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Half a year after the second Lebanon war had ended, the Israeli economy can be said to have completely recovered. "The business sector has returned to its situation of before the war," stated Macro, the Center for Political Economics, yesterday.

Although Israel's economic condition deteriorated in the second half of 2006 versus the first half of 2006, because of the war, Macro says its expectations for the first half of 2007 are positive.

Macro forecasts economic growth of 4% to 5% this year, and inflation of about 2%, which is exactly in the middle of the central bank's target range.

Strong global economic growth also supports the high growth forecast for the Israeli economy, Macro's report asserts.

There was no real improvement in socioeconomic issues during the period the report covered, save for a drop in unemployment. Income distribution gaps remained high.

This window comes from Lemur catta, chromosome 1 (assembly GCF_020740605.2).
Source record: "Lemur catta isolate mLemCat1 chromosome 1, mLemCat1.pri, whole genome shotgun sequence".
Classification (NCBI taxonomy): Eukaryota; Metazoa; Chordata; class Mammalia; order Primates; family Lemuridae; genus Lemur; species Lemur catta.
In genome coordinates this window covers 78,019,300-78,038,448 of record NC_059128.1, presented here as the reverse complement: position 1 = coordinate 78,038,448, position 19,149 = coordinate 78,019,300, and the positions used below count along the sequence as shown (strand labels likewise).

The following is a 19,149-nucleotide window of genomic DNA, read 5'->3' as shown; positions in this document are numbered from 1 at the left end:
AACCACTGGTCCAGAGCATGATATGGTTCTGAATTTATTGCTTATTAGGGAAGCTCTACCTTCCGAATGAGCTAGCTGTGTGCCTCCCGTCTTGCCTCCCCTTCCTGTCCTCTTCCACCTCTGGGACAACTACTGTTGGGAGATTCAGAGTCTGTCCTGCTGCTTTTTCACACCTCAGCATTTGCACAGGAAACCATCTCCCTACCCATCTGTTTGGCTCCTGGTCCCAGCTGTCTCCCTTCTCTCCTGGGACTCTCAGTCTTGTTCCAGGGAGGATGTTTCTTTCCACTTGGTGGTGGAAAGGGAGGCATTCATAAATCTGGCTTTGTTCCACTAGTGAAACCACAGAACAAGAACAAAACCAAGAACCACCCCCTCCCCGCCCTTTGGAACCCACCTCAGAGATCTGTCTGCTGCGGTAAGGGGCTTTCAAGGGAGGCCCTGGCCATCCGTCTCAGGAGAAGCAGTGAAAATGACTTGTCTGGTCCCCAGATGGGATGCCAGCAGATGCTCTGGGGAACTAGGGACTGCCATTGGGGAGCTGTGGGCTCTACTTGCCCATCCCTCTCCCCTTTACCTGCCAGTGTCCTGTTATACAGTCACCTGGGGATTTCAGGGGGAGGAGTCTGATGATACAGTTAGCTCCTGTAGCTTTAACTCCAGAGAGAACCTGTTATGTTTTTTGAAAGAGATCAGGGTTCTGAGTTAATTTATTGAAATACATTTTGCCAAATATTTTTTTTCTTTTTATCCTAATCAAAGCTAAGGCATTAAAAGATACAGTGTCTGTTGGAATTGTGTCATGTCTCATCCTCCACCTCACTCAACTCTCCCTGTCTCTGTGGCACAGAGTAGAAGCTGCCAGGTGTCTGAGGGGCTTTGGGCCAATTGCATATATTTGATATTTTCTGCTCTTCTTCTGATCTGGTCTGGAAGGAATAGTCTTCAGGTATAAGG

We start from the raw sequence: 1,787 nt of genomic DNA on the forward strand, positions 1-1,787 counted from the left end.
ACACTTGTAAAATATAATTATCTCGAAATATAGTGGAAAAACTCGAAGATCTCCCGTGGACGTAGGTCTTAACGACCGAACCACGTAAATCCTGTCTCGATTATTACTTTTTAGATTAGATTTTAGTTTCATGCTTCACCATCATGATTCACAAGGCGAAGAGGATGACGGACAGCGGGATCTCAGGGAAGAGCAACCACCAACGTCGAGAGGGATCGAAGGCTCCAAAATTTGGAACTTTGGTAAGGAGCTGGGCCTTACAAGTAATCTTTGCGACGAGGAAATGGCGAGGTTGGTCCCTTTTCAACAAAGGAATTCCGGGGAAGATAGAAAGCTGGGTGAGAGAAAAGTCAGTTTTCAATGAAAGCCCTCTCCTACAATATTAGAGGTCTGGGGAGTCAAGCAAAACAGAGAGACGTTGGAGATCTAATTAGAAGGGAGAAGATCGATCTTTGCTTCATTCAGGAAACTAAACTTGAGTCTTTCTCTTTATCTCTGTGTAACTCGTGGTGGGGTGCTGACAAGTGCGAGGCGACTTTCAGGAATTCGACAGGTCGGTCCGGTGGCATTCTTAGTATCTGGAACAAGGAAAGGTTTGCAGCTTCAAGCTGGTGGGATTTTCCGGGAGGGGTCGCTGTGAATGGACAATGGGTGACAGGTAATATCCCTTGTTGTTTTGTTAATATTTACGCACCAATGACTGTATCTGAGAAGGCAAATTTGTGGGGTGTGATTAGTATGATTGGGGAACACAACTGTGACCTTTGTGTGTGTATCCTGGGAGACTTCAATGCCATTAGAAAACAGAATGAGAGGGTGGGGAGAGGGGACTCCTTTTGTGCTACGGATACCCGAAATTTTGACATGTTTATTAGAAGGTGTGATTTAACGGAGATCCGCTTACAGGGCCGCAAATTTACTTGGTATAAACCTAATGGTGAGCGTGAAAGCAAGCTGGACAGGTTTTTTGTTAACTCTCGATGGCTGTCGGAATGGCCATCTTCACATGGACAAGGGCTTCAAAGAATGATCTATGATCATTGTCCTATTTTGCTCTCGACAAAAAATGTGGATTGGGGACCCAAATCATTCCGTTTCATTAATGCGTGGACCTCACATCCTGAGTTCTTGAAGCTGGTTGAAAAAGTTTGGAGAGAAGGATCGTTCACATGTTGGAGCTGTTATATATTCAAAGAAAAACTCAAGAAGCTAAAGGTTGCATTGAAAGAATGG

The report concludes that Israel?s brisk economic growth has yet to be translated into a real reduction in the scope of poverty.

"After six years of cutting back public expenditure in social areas," the report observes, "the improved economic situation can certainly serve as a tool in the hands of the government for reducing poverty and income distribution gaps."

Macro cautioned that without a serious plan for attacking these problems it would be impossible to see an improvement in poverty and wage gaps in 2007 or 2008.

Macro Director General Roby Nathanson commented that the economic status index, which hit a low point on a scale of one to nine in 2002, Israel's economic rating has steadily improved.

The only significant setback came during the previous three quarters and was related to expectations of the war's effect on the economy. However, he added, expectations for growth rise from quarter to quarter, which is consistent with the growth data the country is currently presenting.